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The IBR is a publication of the Indiana Business Research Center at IU's Kelley School of Business.

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Managing Editor, Brittany L. Hotchkiss

New Census Data Show Continued Suburban Growth

Indiana Business Research Center, Kelley School of Business, Indiana University

The U.S. Census Bureau recently released population estimates for Indiana's 92 counties, revealing that the strong suburban growth trend of the 1990s is continuing. Below are some highlights from the data. More information can be found on the web at www.stats.indiana.edu/pop_totals_topic_page.html.

  • The five fastest growing Hoosier counties are on the suburban fringes of Indianapolis, with each increasing over 4 percent since Census 2000 (see Figure 1).

    Figure 1
    Percent Change in Population, April 2000-July 2002

    Figure 1
  • Between April 1, 2000 and July 1, 2002, Hamilton County's population is estimated to have grown by almost 23,000. Trailing right behind on the numeric growth chart are two other suburban Indianapolis counties: Hendricks, with an estimated gain of 10,200 people, and Johnson, where population increased by 6,400. Allen County rounds out the list of counties with increases of 5,000 or more (see Figure 2).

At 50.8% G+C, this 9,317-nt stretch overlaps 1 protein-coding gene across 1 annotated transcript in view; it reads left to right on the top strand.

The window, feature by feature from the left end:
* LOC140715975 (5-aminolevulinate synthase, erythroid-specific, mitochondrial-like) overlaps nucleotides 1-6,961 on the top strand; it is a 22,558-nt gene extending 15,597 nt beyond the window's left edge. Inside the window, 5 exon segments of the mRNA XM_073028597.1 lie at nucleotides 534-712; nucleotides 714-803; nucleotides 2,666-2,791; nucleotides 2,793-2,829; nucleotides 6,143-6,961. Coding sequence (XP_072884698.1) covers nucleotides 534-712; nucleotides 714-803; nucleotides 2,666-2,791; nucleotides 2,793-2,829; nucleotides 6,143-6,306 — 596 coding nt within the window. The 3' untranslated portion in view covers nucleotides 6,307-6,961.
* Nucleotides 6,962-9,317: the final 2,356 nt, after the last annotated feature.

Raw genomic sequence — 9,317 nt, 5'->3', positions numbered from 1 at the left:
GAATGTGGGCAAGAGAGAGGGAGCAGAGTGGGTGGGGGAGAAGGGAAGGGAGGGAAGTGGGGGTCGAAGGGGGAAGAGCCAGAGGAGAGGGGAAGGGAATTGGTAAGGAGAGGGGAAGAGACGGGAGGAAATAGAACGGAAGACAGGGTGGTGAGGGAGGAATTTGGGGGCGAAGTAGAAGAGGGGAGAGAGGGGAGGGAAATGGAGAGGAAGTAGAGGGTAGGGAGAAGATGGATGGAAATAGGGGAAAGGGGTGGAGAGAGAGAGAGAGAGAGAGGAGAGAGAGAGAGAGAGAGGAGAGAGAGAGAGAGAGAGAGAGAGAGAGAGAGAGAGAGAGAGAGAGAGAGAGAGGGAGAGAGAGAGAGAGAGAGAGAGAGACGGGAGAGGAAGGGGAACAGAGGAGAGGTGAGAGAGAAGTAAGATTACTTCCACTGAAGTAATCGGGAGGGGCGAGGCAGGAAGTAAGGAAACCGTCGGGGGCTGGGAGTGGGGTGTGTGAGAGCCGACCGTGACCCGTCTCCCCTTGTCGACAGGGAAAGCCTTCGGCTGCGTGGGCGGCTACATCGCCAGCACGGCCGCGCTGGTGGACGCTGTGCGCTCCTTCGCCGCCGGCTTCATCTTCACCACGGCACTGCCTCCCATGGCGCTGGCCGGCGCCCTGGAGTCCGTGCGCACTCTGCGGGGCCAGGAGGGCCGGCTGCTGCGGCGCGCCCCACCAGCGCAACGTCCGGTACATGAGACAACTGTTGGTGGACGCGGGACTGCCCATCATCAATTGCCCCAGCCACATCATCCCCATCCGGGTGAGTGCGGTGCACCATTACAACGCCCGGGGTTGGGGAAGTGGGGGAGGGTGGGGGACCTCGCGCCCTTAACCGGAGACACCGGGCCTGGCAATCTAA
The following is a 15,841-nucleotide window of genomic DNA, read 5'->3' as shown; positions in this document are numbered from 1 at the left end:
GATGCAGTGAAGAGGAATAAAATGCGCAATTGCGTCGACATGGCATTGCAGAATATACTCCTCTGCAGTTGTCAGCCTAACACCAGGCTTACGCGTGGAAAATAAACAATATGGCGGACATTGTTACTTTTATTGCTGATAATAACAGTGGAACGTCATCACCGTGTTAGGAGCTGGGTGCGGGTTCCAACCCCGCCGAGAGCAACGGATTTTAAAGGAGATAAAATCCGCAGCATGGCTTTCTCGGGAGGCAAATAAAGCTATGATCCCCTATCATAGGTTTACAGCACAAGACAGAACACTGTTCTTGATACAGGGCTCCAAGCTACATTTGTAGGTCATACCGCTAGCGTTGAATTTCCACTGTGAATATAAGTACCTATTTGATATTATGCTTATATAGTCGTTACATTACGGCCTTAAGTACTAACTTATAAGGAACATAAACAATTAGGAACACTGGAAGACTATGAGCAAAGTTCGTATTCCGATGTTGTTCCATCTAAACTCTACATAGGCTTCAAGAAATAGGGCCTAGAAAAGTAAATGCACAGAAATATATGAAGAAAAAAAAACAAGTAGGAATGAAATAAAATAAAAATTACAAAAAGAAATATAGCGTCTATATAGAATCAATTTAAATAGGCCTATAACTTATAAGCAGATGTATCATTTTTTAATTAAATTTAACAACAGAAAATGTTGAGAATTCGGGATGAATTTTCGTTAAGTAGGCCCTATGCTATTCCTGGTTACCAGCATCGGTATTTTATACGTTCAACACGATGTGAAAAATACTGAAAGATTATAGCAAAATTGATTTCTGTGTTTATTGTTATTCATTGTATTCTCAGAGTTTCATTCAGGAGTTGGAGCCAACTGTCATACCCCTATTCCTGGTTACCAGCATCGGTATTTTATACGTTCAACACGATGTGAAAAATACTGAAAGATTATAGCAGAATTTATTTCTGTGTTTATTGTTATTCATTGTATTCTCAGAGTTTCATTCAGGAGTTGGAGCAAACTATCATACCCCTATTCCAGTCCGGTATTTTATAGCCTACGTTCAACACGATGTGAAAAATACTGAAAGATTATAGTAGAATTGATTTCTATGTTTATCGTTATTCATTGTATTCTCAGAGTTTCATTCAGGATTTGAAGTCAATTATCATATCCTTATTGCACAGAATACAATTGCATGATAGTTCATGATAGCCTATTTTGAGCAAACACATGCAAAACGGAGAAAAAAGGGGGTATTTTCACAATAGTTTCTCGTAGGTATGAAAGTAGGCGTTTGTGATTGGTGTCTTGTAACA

Figure 2
    Numeric Change in Population, April 2000-July 2002

    Figure 2

  • In 22 counties, population has grown since the census, but only because natural increase (births minus deaths) has offset losses through migration. This group includes some of the state's largest counties: Marion, Lake, St. Joseph, and Elkhart. Over the two years between April 2000 and July 2002, Marion County is estimated to have had 12,400 more people leaving the county than moving in.
  • The five smallest Indiana counties—Ohio, Union, Warren, Switzerland and Benton—remain under 10,000 in population. All except Benton County, however, have grown since 2000. Ohio, Switzerland, and Warren counties even rank in the top 10 among Indiana's 92 counties on percent population change since 2000, each exceeding 3 percent.
  • Martin County's population has been remarkably stable for some time. The county's 2000 census count was unchanged from 1990, at 10,369. The new estimate for mid-year 2002 shows a change of one person, boosting the Martin County population to 10,370.